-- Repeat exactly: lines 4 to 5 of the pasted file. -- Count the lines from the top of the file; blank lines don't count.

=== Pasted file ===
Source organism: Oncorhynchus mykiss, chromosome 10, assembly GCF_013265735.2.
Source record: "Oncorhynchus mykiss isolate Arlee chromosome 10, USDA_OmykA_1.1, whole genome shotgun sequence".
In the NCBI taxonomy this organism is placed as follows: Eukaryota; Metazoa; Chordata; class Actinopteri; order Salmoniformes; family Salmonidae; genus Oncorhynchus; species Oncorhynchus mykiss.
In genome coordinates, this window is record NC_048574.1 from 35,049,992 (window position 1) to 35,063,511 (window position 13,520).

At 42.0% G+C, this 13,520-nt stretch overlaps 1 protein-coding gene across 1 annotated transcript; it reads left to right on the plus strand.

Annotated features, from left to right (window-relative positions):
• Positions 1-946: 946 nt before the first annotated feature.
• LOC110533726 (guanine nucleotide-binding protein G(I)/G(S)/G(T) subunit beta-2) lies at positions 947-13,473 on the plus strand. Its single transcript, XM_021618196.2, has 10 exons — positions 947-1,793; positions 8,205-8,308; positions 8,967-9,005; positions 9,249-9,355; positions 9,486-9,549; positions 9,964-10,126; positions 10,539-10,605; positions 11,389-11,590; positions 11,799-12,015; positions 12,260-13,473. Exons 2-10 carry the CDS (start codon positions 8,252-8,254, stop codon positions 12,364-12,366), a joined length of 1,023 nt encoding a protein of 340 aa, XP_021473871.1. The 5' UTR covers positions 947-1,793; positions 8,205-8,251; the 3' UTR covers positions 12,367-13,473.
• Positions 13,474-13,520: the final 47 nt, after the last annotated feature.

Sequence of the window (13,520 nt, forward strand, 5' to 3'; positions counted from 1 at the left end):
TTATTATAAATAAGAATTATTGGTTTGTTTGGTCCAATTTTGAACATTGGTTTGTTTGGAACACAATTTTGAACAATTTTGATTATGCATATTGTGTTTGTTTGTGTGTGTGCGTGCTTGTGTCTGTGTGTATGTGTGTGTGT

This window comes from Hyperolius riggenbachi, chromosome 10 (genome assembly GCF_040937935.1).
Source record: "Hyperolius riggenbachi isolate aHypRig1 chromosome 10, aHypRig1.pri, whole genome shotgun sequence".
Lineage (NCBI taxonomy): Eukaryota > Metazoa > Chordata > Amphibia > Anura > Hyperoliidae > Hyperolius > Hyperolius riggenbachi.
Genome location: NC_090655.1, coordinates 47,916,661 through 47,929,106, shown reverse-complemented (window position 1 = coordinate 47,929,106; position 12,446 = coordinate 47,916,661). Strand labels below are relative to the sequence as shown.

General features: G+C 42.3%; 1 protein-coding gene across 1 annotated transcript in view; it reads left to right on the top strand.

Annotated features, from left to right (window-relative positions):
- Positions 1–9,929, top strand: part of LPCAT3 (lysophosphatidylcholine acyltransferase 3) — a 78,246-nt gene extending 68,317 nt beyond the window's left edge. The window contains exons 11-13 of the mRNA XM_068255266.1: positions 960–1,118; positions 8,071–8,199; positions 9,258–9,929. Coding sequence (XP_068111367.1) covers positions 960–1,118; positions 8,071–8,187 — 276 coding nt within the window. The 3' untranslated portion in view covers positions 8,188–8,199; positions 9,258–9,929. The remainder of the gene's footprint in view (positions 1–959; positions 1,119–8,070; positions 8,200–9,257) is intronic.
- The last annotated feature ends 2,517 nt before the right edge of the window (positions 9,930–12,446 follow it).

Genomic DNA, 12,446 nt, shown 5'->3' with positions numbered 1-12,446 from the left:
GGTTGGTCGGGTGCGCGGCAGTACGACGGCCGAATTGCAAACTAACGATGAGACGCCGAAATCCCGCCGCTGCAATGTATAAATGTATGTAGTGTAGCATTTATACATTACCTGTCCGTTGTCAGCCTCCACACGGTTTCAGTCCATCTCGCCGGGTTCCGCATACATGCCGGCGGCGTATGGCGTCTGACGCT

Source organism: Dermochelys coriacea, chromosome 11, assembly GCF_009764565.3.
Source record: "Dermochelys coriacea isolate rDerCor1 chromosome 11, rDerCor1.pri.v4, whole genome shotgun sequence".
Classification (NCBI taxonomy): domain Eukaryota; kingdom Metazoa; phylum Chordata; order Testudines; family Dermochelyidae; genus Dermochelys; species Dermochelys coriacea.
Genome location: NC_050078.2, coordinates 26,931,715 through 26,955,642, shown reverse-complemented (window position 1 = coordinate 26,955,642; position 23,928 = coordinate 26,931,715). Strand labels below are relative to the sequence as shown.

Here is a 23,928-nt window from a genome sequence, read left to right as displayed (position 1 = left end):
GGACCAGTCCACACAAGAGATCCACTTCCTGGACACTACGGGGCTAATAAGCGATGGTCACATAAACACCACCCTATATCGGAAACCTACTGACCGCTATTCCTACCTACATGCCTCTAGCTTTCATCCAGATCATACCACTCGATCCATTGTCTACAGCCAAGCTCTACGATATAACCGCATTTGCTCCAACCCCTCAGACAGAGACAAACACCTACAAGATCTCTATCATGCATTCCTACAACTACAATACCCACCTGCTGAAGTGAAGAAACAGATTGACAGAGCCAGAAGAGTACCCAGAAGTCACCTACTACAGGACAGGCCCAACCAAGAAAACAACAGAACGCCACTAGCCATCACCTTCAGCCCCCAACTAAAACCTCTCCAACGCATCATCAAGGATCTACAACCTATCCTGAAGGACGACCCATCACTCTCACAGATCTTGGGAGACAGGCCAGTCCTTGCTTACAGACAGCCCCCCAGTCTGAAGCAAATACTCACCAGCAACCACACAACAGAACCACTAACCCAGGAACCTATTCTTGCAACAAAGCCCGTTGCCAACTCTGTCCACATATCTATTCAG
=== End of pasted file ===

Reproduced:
In genome coordinates, this window is record NC_048574.1 from 35,049,992 (window position 1) to 35,063,511 (window position 13,520).

At 42.0% G+C, this 13,520-nt stretch overlaps 1 protein-coding gene across 1 annotated transcript; it reads left to right on the plus strand.